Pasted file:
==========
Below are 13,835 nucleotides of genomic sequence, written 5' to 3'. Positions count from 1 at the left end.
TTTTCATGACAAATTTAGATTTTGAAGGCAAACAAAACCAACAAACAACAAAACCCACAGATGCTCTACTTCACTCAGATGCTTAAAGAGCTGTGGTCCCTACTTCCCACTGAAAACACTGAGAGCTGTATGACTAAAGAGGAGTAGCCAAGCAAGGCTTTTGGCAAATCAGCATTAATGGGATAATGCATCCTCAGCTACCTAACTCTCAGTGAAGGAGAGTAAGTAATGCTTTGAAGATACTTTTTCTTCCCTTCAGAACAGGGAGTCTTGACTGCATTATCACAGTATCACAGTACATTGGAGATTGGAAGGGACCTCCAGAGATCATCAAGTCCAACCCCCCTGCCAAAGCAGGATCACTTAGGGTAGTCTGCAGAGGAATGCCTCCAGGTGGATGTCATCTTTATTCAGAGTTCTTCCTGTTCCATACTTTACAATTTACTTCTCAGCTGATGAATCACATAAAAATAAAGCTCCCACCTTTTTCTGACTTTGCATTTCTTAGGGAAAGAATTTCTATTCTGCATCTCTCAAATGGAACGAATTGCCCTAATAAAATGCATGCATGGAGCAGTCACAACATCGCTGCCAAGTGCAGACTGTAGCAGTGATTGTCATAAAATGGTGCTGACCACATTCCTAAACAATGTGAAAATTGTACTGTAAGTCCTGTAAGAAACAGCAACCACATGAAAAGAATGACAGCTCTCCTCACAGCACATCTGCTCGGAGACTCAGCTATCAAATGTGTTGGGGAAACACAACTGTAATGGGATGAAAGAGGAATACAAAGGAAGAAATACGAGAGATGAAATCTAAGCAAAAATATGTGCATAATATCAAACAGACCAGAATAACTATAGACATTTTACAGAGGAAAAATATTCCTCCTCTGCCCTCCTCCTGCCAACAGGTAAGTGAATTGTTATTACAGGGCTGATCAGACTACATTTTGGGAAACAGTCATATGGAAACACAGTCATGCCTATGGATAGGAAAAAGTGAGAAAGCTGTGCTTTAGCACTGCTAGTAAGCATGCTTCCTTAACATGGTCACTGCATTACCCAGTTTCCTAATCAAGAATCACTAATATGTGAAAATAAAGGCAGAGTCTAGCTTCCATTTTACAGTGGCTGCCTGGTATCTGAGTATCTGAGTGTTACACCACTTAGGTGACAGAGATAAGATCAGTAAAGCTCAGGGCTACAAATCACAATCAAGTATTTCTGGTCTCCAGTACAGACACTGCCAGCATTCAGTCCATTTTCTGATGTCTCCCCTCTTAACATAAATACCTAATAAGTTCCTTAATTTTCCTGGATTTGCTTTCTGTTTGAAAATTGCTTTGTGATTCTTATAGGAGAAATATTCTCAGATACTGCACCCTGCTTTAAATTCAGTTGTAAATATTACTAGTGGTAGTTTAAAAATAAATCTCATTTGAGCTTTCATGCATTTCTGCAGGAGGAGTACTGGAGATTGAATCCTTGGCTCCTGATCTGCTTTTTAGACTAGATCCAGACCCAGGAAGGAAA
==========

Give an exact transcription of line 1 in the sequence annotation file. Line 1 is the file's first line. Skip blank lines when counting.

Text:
Below are 13,835 nucleotides of genomic sequence, written 5' to 3'. Positions count from 1 at the left end.